in the mind at the same time and still retain
the ability to function.” He and the rest of humankind have failed to pass that test. Some
people claim to have that ability already, in
multitasking for instance, but close examination will reveal that they are only moving
rapidly from one experience to another, sequentially. Even the complex minds of geniuses have functioned the way the mind of
humankind has always functioned since the
Stone Age: single-mindedly, mechanically, in
sequences, one idea at a time. Although their
collected works are a matrix of multifaceted
elements, neither Samuel Taylor Coleridge,
William Shakespeare, Johann Wolfgang von
Goethe, nor William Faulkner achieved myriad-mindedness.
Some illustrations showing humankind’s
existing basic potential for achieving myri-
■ The structure and functions of the brain,
inseparable from the body.
■ The operations of the unconscious, manifesting in dreams.
■ The workings of memory.
■ Paintings, in which all elements, such as
color and space, are perceived simultaneously, such as in those by Jackson Pollack.
■ Poetry, its complex use of language.
■ Classical music, the simultaneous use of
many instruments, which listeners must incrementally apprehend.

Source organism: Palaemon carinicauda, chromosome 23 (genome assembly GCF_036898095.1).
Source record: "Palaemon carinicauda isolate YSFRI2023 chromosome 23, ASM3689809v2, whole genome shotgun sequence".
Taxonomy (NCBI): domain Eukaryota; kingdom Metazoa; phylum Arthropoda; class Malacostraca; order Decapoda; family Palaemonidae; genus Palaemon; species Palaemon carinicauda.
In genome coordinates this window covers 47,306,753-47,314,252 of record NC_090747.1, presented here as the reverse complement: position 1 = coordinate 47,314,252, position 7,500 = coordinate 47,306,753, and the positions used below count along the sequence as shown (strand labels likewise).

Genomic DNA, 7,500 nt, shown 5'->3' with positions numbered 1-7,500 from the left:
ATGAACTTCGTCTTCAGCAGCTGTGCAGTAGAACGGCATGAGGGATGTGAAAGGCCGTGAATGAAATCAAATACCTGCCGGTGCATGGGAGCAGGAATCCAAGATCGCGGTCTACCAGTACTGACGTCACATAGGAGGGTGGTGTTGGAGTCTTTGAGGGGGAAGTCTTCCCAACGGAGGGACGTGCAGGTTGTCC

■ Interdisciplinary teaching and writing, the
vast potential of which is far from realization.
■ The complexity of the organization, purpose, function and coordinated operation
of government, military, business and educational institutions.
■ The myriad-minded complexity of James
Joyce’s Ulysses and Finnegans Wake.
Normally sight, touch, hearing, smell and
taste individually stimulate our emotions, our
imaginations and our intellects, but we are
aware of the stimulus sequentially — not all
at once, not simultaneously. In any situation,
most people see in much the same way and
to much the same extent. For instance, as my
old friend Celeste enters the living room of
the house of a new friend for the first time,
she notices one or two things that leap to her
attention. Gradually, she notices many other
things, including odors and sounds that cause
her to look for and see the source. She leaves